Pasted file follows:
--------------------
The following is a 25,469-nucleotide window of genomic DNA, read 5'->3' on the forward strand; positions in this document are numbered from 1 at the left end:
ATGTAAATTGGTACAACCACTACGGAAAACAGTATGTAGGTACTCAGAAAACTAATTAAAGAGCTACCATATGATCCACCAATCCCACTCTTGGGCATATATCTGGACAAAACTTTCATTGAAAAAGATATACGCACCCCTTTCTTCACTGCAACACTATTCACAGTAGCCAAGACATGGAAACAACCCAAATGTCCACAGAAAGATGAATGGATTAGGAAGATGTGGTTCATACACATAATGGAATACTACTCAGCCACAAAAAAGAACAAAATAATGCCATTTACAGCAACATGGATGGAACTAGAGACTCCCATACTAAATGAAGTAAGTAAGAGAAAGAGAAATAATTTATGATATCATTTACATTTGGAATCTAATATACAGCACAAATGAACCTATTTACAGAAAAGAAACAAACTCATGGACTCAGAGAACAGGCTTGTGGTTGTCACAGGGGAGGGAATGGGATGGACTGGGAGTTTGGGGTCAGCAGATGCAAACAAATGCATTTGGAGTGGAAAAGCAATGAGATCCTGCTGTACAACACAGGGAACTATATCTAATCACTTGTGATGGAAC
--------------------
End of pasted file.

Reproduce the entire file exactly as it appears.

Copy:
The following is a 25,469-nucleotide window of genomic DNA, read 5'->3' on the forward strand; positions in this document are numbered from 1 at the left end:
ATGTAAATTGGTACAACCACTACGGAAAACAGTATGTAGGTACTCAGAAAACTAATTAAAGAGCTACCATATGATCCACCAATCCCACTCTTGGGCATATATCTGGACAAAACTTTCATTGAAAAAGATATACGCACCCCTTTCTTCACTGCAACACTATTCACAGTAGCCAAGACATGGAAACAACCCAAATGTCCACAGAAAGATGAATGGATTAGGAAGATGTGGTTCATACACATAATGGAATACTACTCAGCCACAAAAAAGAACAAAATAATGCCATTTACAGCAACATGGATGGAACTAGAGACTCCCATACTAAATGAAGTAAGTAAGAGAAAGAGAAATAATTTATGATATCATTTACATTTGGAATCTAATATACAGCACAAATGAACCTATTTACAGAAAAGAAACAAACTCATGGACTCAGAGAACAGGCTTGTGGTTGTCACAGGGGAGGGAATGGGATGGACTGGGAGTTTGGGGTCAGCAGATGCAAACAAATGCATTTGGAGTGGAAAAGCAATGAGATCCTGCTGTACAACACAGGGAACTATATCTAATCACTTGTGATGGAAC